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In Britain, a public inquiry headed by Sir John Chilcot and four other members of the Privy Council is busily burrowing into the circumstances surrounding the commencement of the war in Iraq. While the inquiry was initially criticized for lacking sufficient expertise to examine the complex legal issues raised, it now seems positioned to break new ground in just this area. Over the weekend, Britain was rocked by disclosures that Prime Minister Blair was advised by his attorney general, Lord Peter Goldsmith, that the proposed invasion of Iraq would be illegal. Rumors to this effect have circulated for some time, but Goldsmith and Blair squelched them, insisting that Goldsmith had given the invasion a green light. Goldsmith was pressed on the question quite aggressively, and stuck tenaciously to the view that the operation was legal.
Now it appears that he came to that view through a very rocky process. The Mail on Sunday reports that Goldsmith put his opinion that the war would be unlawful in a letter:
The Mail on Sunday can disclose that Attorney General Lord Goldsmith wrote the letter to Mr Blair in July 2002 – a full eight months before the war – telling him that deposing Saddam Hussein was a blatant breach of international law. It was intended to make Mr Blair call off the invasion, but he ignored it. Instead, a panicking Mr Blair issued instructions to gag Lord Goldsmith, banned him from attending Cabinet meetings and ordered a cover-up to stop the public finding out. He even concealed the bombshell information from his own Cabinet, fearing it would spark an anti-war revolt. The only people he told were a handful of cronies who were sworn to secrecy. Lord Goldsmith was so furious at his treatment he threatened to resign – and lost three stone as Mr Blair and his cronies bullied him into backing down. Sources close to the peer say he was ‘more or less pinned to the wall’ in a Downing Street showdown with two of Mr Blair’s most loyal aides, Lord Falconer and Baroness Morgan.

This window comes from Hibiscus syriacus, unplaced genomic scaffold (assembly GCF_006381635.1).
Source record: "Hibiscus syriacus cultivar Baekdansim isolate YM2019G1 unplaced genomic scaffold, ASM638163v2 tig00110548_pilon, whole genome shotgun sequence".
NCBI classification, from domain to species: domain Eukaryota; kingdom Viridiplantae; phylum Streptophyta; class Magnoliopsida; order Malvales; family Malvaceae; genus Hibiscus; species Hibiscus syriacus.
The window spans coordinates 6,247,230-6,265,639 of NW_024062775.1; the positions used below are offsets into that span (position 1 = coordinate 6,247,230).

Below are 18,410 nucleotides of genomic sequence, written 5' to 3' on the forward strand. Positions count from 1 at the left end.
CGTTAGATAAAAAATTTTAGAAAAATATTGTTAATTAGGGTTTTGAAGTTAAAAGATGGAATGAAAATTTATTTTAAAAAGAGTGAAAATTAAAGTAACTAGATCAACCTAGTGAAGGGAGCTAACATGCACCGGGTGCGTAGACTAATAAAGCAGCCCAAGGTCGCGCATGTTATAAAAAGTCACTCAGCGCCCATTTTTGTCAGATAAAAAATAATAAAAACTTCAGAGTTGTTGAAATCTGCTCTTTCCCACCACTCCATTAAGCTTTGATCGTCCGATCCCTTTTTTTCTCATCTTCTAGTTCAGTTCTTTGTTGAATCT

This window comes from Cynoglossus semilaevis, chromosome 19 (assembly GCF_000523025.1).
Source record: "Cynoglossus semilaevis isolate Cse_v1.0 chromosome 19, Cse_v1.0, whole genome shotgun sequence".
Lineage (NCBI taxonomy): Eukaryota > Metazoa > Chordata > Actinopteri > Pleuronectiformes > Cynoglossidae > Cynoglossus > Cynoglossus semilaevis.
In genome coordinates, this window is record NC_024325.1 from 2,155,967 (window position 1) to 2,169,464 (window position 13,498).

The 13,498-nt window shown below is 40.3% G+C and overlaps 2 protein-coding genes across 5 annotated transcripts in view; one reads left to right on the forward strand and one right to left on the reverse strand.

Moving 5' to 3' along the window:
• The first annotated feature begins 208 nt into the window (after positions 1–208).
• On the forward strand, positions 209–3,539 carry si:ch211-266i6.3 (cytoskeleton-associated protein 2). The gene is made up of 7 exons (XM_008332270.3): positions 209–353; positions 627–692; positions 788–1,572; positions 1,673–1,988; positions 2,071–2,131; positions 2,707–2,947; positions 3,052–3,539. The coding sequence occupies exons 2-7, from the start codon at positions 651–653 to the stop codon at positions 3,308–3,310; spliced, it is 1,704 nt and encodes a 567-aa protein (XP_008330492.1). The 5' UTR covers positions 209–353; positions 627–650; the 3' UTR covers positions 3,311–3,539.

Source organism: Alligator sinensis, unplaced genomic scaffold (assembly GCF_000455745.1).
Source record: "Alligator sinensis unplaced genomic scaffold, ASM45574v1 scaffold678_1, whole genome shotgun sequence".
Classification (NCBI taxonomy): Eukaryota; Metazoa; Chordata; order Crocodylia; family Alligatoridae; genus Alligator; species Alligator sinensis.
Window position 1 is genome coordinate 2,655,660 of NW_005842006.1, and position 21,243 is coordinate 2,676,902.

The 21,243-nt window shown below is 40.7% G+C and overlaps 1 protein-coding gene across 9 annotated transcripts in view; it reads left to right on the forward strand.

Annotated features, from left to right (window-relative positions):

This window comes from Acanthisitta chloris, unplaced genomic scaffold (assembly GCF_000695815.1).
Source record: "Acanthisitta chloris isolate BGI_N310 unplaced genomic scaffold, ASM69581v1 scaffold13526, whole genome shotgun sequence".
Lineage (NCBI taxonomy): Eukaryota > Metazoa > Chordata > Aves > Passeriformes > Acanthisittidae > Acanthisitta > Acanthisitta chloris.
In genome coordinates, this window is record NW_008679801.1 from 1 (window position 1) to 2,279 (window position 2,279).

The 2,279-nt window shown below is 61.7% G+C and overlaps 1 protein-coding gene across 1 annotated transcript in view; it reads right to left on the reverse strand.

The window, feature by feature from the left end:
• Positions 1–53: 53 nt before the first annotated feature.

So how did Goldsmith come to issue an opinion that the war was lawful and to testify in support of its legality? Blair has vehemently denied that Goldsmith was “bullied,” but he has not denied the core of the report about the earlier Goldsmith opinion.
If the Mail’s account is borne out, then the Chilcot inquiry will likely secure and publish the earlier Goldsmith letter. The disclosures challenge the credibility of Tony Blair, and they also make Lord Goldsmith, who now serves as the global chair of Debevoise & Plimpton, a New York-based law firm, look like a weak figure who bent his legal views to fit the needs of a political client. And for Americans following the Chilcot inquiry, the disclosures raise more fundamental questions: why has our nation failed to attempt similar fact-finding into the slippery origins of the Iraq conflict? Britain is offering us a lesson in how a democracy proceeds, settling the historical narrative and flushing out unpleasant facts that politicians would rather keep secret as it prepares to move forward.
More from Scott Horton:
Conversation — August 5, 2016, 12:08 pm
Sidney Blumenthal on the origins of the Republican Party, the fallout from Clinton’s emails, and his new biography of Abraham Lincoln
Conversation — March 30, 2016, 3:44 pm
Joseph Hickman discusses his new book, The Burn Pits, which tells the story of thousands of U.S. soldiers who, after returning from Iraq and Afghanistan, have developed rare cancers and respiratory diseases.
Amount New York City spends each year on air, bus, and train tickets to send homeless people out of town:
The Laboratory of Neurophenomics described a possible blood test for suicide.“Suicide,” said the laboratory’s director, “is a big problem in psychiatry.”
Beijing set its air-quality target for 2017 at twice the amount deemed acceptable by the World Health Organization.
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"It is an interesting and somewhat macabre parlor game to play at a large gathering of one’s acquaintances: to speculate who in a showdown would go Nazi. By now, I think I know. I have gone through the experience many times—in Germany, in Austria, and in France. I have come to know the types: the born Nazis, the Nazis whom democracy itself has created, the certain-to-be fellow-travelers. And I also know those who never, under any conceivable circumstances, would become Nazis."